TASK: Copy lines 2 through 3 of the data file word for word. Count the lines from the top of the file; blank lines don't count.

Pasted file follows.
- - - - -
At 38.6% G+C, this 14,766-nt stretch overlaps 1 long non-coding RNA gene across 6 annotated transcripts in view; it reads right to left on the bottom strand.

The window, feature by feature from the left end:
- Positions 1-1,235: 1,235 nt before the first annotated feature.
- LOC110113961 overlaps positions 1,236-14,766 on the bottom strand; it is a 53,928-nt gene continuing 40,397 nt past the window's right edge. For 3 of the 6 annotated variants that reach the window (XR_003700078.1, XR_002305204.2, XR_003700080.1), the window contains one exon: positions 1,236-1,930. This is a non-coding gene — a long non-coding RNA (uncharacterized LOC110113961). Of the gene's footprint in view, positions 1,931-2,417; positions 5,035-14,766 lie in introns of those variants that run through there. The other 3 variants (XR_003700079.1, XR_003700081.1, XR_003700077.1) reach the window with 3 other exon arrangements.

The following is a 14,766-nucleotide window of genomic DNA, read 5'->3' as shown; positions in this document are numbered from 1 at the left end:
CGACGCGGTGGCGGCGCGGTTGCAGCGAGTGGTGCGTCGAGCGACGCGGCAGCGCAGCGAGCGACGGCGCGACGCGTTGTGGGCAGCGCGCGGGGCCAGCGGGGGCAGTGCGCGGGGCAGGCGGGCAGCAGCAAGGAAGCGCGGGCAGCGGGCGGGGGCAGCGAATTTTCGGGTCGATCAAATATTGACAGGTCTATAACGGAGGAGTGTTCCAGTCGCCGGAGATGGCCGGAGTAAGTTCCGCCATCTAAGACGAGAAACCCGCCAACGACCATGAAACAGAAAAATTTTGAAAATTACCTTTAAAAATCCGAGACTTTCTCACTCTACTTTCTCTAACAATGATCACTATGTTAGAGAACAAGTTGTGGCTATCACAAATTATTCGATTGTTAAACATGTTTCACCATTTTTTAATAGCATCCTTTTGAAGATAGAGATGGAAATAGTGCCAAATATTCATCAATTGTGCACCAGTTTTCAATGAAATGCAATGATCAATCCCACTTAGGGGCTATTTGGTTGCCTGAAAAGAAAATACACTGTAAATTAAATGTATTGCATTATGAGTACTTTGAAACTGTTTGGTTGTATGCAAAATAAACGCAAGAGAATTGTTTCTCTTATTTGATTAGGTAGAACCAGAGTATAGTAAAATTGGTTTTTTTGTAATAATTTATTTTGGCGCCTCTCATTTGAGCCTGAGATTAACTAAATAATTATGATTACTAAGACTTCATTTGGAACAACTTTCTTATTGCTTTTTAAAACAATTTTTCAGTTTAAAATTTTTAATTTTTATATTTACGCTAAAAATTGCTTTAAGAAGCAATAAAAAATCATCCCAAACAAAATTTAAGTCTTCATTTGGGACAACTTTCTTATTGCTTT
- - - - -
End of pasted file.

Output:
The window, feature by feature from the left end:
- Positions 1-1,235: 1,235 nt before the first annotated feature.